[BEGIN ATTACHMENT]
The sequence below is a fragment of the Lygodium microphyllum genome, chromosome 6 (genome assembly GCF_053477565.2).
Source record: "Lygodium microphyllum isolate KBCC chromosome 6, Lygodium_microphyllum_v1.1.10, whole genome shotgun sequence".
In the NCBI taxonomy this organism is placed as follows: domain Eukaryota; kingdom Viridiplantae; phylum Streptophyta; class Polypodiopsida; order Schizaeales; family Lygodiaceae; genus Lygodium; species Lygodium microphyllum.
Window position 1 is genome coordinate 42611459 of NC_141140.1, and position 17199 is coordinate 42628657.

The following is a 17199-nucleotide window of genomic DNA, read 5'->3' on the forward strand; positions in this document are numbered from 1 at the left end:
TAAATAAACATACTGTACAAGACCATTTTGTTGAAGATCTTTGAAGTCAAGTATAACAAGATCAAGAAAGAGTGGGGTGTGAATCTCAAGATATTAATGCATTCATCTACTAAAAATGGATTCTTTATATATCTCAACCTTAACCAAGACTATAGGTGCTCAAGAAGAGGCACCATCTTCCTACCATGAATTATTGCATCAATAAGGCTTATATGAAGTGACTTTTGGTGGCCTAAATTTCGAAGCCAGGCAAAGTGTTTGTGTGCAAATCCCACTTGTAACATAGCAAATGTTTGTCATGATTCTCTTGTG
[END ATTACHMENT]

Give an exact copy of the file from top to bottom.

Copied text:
The sequence below is a fragment of the Lygodium microphyllum genome, chromosome 6 (genome assembly GCF_053477565.2).
Source record: "Lygodium microphyllum isolate KBCC chromosome 6, Lygodium_microphyllum_v1.1.10, whole genome shotgun sequence".
In the NCBI taxonomy this organism is placed as follows: domain Eukaryota; kingdom Viridiplantae; phylum Streptophyta; class Polypodiopsida; order Schizaeales; family Lygodiaceae; genus Lygodium; species Lygodium microphyllum.
Window position 1 is genome coordinate 42611459 of NC_141140.1, and position 17199 is coordinate 42628657.

The following is a 17199-nucleotide window of genomic DNA, read 5'->3' on the forward strand; positions in this document are numbered from 1 at the left end:
TAAATAAACATACTGTACAAGACCATTTTGTTGAAGATCTTTGAAGTCAAGTATAACAAGATCAAGAAAGAGTGGGGTGTGAATCTCAAGATATTAATGCATTCATCTACTAAAAATGGATTCTTTATATATCTCAACCTTAACCAAGACTATAGGTGCTCAAGAAGAGGCACCATCTTCCTACCATGAATTATTGCATCAATAAGGCTTATATGAAGTGACTTTTGGTGGCCTAAATTTCGAAGCCAGGCAAAGTGTTTGTGTGCAAATCCCACTTGTAACATAGCAAATGTTTGTCATGATTCTCTTGTG